Fred Shapiro’s “choice Harvard words” (some of)

I take the following from the Harvard Magazine of Januaary-February, 2012.

My “pick” of Fred Shapiro’s pick of  choice Harvard words:

We may have democracy, or we may have wealth concentrated in the hands of a few, but we cannot have both.
—Louis D. Brandeis, LL.B. 1877, quoted in Labor, October 14, 1941

There may be said to be two classes of people in the world: those who constantly divide the people of the world into two classes, and those who do not.
—Robert Benchley, A.B. 1912, Of All Things (1921)

Nobody dies from lack of sex. It’s lack of love we die from.
—Margaret Atwood, A.M. ’62, Litt.D. ’04, The Handmaid’s Tale (1986)

I must study Politicks and War that my sons may have liberty to study Mathematicks and Philosophy. My sons ought to study Mathematicks and Philosophy, Geography, natural History, Naval Architecture, navigation, Commerce, and Agriculture, in order to give their Children a right to study Painting, Poetry, Musick, Architecture, Statuary, Tapestry, and Porcelaine.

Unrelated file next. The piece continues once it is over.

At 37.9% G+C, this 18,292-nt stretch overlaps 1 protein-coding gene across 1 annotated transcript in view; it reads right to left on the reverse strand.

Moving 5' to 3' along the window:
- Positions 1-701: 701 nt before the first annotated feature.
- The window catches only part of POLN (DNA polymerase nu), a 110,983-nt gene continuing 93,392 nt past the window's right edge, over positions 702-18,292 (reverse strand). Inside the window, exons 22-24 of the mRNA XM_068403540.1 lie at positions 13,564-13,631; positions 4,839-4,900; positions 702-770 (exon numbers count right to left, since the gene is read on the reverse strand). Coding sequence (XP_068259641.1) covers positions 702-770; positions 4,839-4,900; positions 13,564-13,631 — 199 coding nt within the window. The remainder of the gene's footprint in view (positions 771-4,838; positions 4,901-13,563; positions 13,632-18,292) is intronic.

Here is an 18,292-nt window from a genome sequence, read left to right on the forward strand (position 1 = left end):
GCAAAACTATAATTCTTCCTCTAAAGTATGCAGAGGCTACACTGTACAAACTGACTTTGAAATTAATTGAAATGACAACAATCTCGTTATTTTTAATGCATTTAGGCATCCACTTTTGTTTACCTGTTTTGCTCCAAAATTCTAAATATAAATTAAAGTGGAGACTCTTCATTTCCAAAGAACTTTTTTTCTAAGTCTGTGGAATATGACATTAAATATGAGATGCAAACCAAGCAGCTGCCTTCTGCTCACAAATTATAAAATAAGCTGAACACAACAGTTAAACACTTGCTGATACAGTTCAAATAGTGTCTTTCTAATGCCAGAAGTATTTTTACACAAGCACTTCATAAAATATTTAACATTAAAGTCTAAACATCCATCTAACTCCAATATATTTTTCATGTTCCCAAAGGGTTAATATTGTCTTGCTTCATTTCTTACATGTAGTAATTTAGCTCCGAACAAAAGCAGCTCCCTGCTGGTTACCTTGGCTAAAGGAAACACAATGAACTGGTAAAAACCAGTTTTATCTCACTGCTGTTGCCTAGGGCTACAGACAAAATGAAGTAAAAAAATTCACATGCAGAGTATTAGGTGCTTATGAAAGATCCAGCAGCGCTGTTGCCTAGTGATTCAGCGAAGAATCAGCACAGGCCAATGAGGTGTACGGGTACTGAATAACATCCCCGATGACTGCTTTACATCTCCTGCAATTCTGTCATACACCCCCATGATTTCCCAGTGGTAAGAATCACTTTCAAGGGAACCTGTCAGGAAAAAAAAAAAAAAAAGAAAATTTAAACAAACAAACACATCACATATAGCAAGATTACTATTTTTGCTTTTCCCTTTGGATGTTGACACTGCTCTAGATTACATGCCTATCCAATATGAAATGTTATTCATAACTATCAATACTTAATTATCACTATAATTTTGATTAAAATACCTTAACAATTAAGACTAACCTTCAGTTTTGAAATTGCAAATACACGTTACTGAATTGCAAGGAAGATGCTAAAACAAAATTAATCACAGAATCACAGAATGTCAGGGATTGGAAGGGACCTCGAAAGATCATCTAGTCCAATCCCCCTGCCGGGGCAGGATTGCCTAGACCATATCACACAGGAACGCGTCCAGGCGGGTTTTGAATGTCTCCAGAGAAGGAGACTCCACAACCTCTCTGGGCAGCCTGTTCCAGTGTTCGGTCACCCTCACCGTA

—John Adams, A.B. 1755, LL.D. 1781, Letter to Abigail Adams, May 12, 1780

In the United States there is more space where nobody is than where anybody is. That is what makes America what it is.
—Gertrude Stein, A.B. 1898, The Geographical History of America (1936)

When you see something that is technically sweet, you go ahead and do it and you argue about what to do about it only after you have had your technical success. That is the way it was with the atomic bomb.
—J. Robert Oppenheimer ’25, S.D. ’47, quoted in In the Matter of J. Robert Oppenheimer: USAEC Transcript of Hearing Before Personnel Security Board (1954)

Taxes are what we pay for civilized society.
—Oliver Wendell Holmes Jr., A.B. 1861, LL.B. 1866, LL.D. 1895, Compañía General de Tabacos de Filipinas v. Collector of Internal Revenue (dissenting opinion), 1927

Go to where the silence is and say something.
—Amy Goodman ’84, on accepting an award for coverage of the 1991 massacre of Timorese by Indonesian troops, quoted in the Columbia Journalism Review, March/April 1994

What religion a man shall have is a historical accident, quite as much as what language he shall speak.
—George Santayana, A.B. 1886, Ph.D. 1889, The Life of Reason (1905)

A democracy—that is, a government of all the people, by all the people, for all the people.
—Theodore Parker, Divinity School 1836, speech at Anti-Slavery Convention, Boston, May 29, 1850

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